“Our Fuji apples, strawberries, bananas, Asian pears and mangos are freeze-dried to retain the flavors and nutrients of the fruit with no additives or preservatives,” said Andy Keane, marketing manager. “Our fruit products are allergen-friendly and contain one ingredient – fruit.” The convenient packaging makes them perfect for on-the-go snacking.

“There are multiple options for plant-based options in every category of food. The category is consistently growing, and consumers are continuing to buy healthier food products everywhere,” Keane added.

For another healthy option, Dang Foods, based in Berkeley, California, offers Coconut Chips and Thai Rice Chips. The company’s founder, Vincent Kitirattragarn, was inspired by his Thai-American heritage to create snacks with Asian flavors. All of its products are made with plant-based, whole food ingredients, gluten-free and non-GMO. The single-serve options are available in 0.7-oz. bags. Kitirattragarn says that signage and education of benefits of plant-based nutrition is important for merchandising the products.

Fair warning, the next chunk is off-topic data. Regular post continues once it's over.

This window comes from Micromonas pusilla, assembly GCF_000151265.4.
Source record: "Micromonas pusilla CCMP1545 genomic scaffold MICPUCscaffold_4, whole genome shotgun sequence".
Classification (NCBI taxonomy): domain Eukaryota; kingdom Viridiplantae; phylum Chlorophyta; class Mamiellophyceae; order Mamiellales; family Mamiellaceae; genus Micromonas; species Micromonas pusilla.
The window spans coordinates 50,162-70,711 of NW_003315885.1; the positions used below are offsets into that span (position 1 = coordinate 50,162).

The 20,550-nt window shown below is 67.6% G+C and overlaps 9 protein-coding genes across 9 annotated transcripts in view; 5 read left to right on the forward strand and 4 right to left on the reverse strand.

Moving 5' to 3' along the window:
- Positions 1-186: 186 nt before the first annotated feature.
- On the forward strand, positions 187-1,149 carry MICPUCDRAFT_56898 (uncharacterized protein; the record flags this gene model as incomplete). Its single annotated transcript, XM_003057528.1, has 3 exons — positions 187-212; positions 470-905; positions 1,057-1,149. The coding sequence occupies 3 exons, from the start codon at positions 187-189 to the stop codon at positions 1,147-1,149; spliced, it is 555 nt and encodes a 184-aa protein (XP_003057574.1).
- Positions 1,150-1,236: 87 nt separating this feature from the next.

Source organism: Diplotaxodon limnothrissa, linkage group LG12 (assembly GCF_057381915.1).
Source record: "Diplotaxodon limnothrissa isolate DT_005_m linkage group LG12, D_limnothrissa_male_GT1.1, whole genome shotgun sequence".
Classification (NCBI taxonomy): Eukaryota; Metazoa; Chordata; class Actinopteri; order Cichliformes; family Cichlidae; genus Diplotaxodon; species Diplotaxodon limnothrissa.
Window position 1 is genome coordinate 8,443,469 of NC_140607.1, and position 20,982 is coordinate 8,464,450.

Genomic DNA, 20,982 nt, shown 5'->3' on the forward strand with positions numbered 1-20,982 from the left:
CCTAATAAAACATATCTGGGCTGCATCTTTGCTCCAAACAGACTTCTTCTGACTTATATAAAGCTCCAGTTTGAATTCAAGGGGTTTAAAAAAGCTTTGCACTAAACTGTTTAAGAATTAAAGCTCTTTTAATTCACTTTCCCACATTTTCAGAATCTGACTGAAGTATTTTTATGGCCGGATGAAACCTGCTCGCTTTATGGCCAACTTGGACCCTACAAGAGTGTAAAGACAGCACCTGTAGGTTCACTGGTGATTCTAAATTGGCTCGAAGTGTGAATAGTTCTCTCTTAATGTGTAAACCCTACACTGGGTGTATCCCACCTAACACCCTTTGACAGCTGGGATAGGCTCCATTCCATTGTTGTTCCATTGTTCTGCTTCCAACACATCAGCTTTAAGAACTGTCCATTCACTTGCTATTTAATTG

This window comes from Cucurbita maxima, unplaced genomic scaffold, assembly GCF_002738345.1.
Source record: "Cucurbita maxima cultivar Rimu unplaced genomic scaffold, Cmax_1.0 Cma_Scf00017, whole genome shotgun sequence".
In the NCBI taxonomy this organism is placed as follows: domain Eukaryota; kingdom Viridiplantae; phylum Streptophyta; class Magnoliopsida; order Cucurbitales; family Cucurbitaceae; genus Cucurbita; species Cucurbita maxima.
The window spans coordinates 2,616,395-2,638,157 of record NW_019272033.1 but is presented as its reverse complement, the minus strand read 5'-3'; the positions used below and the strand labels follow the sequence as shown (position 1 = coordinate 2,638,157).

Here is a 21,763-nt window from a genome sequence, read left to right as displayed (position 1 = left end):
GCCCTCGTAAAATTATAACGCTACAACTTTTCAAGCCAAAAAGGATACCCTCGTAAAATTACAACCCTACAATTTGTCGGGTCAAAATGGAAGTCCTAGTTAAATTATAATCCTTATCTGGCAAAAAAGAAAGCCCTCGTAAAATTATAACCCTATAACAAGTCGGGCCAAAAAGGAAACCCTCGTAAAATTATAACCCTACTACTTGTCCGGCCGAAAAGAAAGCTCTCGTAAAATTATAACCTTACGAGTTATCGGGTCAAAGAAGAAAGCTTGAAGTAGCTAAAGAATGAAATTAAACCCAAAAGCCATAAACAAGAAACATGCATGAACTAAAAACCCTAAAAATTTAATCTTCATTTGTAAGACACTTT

To meet the demand for vegetables on-the-go, companies such as Florida-based Poshi offers Steamed & Marinated Vegetable Snacks, including Marinated Artichokes with Basil & Thyme 1.58 oz., Marinated Asparagus Rosemary & Oregano 1.34 oz, Marinated Cauliflower Salt & Black Pepper 1.58 oz., and Marinated French Beans Lime & Garlic 1.76 oz.

Among these, artichokes and cauliflower items are the best sellers, says Doruk Karakasoglu, vice president of sales and co-founder of Poshi. The veggie packs are peeled, steam cooked and lightly marinated.